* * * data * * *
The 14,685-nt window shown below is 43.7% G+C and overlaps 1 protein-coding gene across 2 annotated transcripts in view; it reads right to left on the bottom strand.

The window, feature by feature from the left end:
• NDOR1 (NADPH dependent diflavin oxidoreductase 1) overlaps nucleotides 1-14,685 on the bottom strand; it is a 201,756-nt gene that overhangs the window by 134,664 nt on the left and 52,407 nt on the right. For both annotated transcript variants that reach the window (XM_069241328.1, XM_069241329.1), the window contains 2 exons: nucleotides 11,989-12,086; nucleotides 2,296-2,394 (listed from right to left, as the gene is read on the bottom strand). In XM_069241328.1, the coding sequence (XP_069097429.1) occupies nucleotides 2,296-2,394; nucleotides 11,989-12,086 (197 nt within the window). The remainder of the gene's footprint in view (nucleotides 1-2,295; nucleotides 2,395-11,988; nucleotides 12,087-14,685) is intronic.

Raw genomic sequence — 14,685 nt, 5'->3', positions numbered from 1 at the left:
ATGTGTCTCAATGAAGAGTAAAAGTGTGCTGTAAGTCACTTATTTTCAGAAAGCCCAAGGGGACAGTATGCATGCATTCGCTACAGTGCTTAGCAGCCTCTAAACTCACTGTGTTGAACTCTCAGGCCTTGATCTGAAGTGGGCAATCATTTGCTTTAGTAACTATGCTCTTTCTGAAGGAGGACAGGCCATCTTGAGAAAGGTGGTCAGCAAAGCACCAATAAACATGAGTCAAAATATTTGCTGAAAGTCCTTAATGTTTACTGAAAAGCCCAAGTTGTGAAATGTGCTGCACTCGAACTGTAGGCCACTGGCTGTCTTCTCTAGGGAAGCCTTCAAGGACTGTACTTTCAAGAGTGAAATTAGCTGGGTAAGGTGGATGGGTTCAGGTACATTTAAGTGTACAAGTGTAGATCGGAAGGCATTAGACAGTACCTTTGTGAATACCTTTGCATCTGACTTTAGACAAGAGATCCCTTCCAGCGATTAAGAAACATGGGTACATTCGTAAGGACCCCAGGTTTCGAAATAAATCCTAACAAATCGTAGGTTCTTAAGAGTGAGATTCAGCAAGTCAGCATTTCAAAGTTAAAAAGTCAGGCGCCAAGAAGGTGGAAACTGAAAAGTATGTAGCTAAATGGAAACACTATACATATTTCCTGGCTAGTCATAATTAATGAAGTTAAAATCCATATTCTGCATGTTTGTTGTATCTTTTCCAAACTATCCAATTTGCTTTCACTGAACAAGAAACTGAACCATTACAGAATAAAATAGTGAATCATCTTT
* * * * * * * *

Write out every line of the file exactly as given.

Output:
The 14,685-nt window shown below is 43.7% G+C and overlaps 1 protein-coding gene across 2 annotated transcripts in view; it reads right to left on the bottom strand.

The window, feature by feature from the left end:
• NDOR1 (NADPH dependent diflavin oxidoreductase 1) overlaps nucleotides 1-14,685 on the bottom strand; it is a 201,756-nt gene that overhangs the window by 134,664 nt on the left and 52,407 nt on the right. For both annotated transcript variants that reach the window (XM_069241328.1, XM_069241329.1), the window contains 2 exons: nucleotides 11,989-12,086; nucleotides 2,296-2,394 (listed from right to left, as the gene is read on the bottom strand). In XM_069241328.1, the coding sequence (XP_069097429.1) occupies nucleotides 2,296-2,394; nucleotides 11,989-12,086 (197 nt within the window). The remainder of the gene's footprint in view (nucleotides 1-2,295; nucleotides 2,395-11,988; nucleotides 12,087-14,685) is intronic.

Raw genomic sequence — 14,685 nt, 5'->3', positions numbered from 1 at the left:
ATGTGTCTCAATGAAGAGTAAAAGTGTGCTGTAAGTCACTTATTTTCAGAAAGCCCAAGGGGACAGTATGCATGCATTCGCTACAGTGCTTAGCAGCCTCTAAACTCACTGTGTTGAACTCTCAGGCCTTGATCTGAAGTGGGCAATCATTTGCTTTAGTAACTATGCTCTTTCTGAAGGAGGACAGGCCATCTTGAGAAAGGTGGTCAGCAAAGCACCAATAAACATGAGTCAAAATATTTGCTGAAAGTCCTTAATGTTTACTGAAAAGCCCAAGTTGTGAAATGTGCTGCACTCGAACTGTAGGCCACTGGCTGTCTTCTCTAGGGAAGCCTTCAAGGACTGTACTTTCAAGAGTGAAATTAGCTGGGTAAGGTGGATGGGTTCAGGTACATTTAAGTGTACAAGTGTAGATCGGAAGGCATTAGACAGTACCTTTGTGAATACCTTTGCATCTGACTTTAGACAAGAGATCCCTTCCAGCGATTAAGAAACATGGGTACATTCGTAAGGACCCCAGGTTTCGAAATAAATCCTAACAAATCGTAGGTTCTTAAGAGTGAGATTCAGCAAGTCAGCATTTCAAAGTTAAAAAGTCAGGCGCCAAGAAGGTGGAAACTGAAAAGTATGTAGCTAAATGGAAACACTATACATATTTCCTGGCTAGTCATAATTAATGAAGTTAAAATCCATATTCTGCATGTTTGTTGTATCTTTTCCAAACTATCCAATTTGCTTTCACTGAACAAGAAACTGAACCATTACAGAATAAAATAGTGAATCATCTTT